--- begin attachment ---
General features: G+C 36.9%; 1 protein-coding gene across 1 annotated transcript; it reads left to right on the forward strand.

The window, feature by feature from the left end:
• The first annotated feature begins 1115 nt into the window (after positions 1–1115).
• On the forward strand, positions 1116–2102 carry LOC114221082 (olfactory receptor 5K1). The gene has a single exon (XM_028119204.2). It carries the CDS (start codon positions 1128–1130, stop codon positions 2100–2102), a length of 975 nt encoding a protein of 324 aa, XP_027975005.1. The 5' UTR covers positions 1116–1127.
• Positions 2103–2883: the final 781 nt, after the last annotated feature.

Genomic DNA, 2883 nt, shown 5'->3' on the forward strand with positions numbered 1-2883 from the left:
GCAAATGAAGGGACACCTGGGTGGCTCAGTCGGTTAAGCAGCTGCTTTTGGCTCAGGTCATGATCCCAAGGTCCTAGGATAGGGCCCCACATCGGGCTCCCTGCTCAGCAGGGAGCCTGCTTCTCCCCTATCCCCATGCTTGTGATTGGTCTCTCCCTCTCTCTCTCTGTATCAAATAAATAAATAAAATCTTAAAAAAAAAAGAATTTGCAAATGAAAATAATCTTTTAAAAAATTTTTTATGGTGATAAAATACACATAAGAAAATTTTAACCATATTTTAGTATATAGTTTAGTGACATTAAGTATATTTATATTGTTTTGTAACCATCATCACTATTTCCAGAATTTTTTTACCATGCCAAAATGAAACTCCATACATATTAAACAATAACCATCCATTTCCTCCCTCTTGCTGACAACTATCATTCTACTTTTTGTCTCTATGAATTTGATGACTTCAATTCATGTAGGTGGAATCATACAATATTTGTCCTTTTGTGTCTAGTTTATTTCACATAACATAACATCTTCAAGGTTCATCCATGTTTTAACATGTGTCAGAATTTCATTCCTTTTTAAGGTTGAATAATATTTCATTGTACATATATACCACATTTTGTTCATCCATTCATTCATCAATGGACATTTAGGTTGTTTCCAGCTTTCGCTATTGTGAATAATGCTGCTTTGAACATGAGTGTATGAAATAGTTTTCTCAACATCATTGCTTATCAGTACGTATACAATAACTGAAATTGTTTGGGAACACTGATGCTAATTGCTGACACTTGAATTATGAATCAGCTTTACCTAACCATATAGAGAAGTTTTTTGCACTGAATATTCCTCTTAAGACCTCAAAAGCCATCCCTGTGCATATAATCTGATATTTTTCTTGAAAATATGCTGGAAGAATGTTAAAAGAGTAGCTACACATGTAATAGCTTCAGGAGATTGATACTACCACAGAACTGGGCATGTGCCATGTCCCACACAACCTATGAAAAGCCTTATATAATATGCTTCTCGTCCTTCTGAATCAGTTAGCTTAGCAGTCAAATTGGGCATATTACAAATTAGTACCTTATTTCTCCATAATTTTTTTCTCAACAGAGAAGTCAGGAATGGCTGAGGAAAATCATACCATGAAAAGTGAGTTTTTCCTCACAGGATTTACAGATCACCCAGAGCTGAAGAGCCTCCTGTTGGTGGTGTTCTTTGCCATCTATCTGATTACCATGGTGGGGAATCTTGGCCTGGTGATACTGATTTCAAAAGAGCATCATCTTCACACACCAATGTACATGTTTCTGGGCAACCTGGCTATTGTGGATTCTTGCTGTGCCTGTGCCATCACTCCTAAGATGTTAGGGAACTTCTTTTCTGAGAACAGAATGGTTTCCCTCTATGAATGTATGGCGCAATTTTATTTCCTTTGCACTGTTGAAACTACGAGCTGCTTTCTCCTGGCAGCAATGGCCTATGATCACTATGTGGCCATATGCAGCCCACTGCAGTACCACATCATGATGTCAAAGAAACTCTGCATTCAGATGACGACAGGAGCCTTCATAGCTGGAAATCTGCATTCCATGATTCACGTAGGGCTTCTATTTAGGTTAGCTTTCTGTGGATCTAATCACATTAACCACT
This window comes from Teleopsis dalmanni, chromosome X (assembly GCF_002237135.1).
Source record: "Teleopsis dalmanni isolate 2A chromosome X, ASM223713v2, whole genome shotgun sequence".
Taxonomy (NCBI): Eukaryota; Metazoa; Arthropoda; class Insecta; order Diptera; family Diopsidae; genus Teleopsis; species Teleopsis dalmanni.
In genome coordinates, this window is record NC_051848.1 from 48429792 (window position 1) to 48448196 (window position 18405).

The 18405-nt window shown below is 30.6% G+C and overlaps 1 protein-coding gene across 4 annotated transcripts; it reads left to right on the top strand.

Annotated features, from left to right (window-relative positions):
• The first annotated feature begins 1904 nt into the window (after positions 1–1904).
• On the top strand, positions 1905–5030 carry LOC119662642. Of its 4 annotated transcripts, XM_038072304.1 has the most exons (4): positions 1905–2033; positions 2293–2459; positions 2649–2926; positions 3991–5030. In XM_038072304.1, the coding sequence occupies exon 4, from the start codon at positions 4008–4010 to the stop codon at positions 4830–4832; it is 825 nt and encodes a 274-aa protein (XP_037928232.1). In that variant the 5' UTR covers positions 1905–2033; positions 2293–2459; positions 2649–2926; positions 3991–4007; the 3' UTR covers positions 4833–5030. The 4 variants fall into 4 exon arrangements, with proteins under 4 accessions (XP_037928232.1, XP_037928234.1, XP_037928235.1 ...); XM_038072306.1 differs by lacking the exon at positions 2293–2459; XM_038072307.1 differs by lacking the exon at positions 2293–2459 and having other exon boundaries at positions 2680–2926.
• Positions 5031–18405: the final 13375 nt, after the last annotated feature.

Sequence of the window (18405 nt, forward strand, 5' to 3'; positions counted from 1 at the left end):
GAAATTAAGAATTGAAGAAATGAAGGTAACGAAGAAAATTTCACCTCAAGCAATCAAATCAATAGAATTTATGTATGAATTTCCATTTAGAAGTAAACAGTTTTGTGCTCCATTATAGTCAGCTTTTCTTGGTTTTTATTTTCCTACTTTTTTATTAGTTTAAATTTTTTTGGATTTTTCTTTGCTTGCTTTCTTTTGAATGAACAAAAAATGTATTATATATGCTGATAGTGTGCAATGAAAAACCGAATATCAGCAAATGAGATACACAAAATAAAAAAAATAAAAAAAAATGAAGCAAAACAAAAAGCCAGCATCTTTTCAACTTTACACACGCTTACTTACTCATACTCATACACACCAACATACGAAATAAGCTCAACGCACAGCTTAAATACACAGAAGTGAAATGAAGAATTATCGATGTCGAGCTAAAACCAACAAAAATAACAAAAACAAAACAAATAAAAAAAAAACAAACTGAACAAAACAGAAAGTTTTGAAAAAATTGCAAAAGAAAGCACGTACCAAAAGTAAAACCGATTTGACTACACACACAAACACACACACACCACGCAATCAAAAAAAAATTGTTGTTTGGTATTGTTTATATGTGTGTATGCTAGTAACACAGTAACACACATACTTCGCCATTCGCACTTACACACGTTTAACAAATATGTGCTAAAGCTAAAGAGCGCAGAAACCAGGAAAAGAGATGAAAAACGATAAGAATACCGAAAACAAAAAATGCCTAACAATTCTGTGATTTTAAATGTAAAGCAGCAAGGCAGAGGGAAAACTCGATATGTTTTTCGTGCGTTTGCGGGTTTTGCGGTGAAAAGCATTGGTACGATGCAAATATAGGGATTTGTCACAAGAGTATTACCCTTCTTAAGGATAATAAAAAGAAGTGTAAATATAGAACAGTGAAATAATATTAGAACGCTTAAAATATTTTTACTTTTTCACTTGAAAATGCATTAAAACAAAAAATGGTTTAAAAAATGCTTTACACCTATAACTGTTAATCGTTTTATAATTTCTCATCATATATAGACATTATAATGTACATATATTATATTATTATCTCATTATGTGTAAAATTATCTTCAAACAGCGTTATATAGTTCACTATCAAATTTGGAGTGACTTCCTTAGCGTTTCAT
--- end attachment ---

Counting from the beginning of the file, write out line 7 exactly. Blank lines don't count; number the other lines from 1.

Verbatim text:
GCAAATGAAGGGACACCTGGGTGGCTCAGTCGGTTAAGCAGCTGCTTTTGGCTCAGGTCATGATCCCAAGGTCCTAGGATAGGGCCCCACATCGGGCTCCCTGCTCAGCAGGGAGCCTGCTTCTCCCCTATCCCCATGCTTGTGATTGGTCTCTCCCTCTCTCTCTCTGTATCAAATAAATAAATAAAATCTTAAAAAAAAAAGAATTTGCAAATGAAAATAATCTTTTAAAAAATTTTTTATGGTGATAAAATACACATAAGAAAATTTTAACCATATTTTAGTATATAGTTTAGTGACATTAAGTATATTTATATTGTTTTGTAACCATCATCACTATTTCCAGAATTTTTTTACCATGCCAAAATGAAACTCCATACATATTAAACAATAACCATCCATTTCCTCCCTCTTGCTGACAACTATCATTCTACTTTTTGTCTCTATGAATTTGATGACTTCAATTCATGTAGGTGGAATCATACAATATTTGTCCTTTTGTGTCTAGTTTATTTCACATAACATAACATCTTCAAGGTTCATCCATGTTTTAACATGTGTCAGAATTTCATTCCTTTTTAAGGTTGAATAATATTTCATTGTACATATATACCACATTTTGTTCATCCATTCATTCATCAATGGACATTTAGGTTGTTTCCAGCTTTCGCTATTGTGAATAATGCTGCTTTGAACATGAGTGTATGAAATAGTTTTCTCAACATCATTGCTTATCAGTACGTATACAATAACTGAAATTGTTTGGGAACACTGATGCTAATTGCTGACACTTGAATTATGAATCAGCTTTACCTAACCATATAGAGAAGTTTTTTGCACTGAATATTCCTCTTAAGACCTCAAAAGCCATCCCTGTGCATATAATCTGATATTTTTCTTGAAAATATGCTGGAAGAATGTTAAAAGAGTAGCTACACATGTAATAGCTTCAGGAGATTGATACTACCACAGAACTGGGCATGTGCCATGTCCCACACAACCTATGAAAAGCCTTATATAATATGCTTCTCGTCCTTCTGAATCAGTTAGCTTAGCAGTCAAATTGGGCATATTACAAATTAGTACCTTATTTCTCCATAATTTTTTTCTCAACAGAGAAGTCAGGAATGGCTGAGGAAAATCATACCATGAAAAGTGAGTTTTTCCTCACAGGATTTACAGATCACCCAGAGCTGAAGAGCCTCCTGTTGGTGGTGTTCTTTGCCATCTATCTGATTACCATGGTGGGGAATCTTGGCCTGGTGATACTGATTTCAAAAGAGCATCATCTTCACACACCAATGTACATGTTTCTGGGCAACCTGGCTATTGTGGATTCTTGCTGTGCCTGTGCCATCACTCCTAAGATGTTAGGGAACTTCTTTTCTGAGAACAGAATGGTTTCCCTCTATGAATGTATGGCGCAATTTTATTTCCTTTGCACTGTTGAAACTACGAGCTGCTTTCTCCTGGCAGCAATGGCCTATGATCACTATGTGGCCATATGCAGCCCACTGCAGTACCACATCATGATGTCAAAGAAACTCTGCATTCAGATGACGACAGGAGCCTTCATAGCTGGAAATCTGCATTCCATGATTCACGTAGGGCTTCTATTTAGGTTAGCTTTCTGTGGATCTAATCACATTAACCACT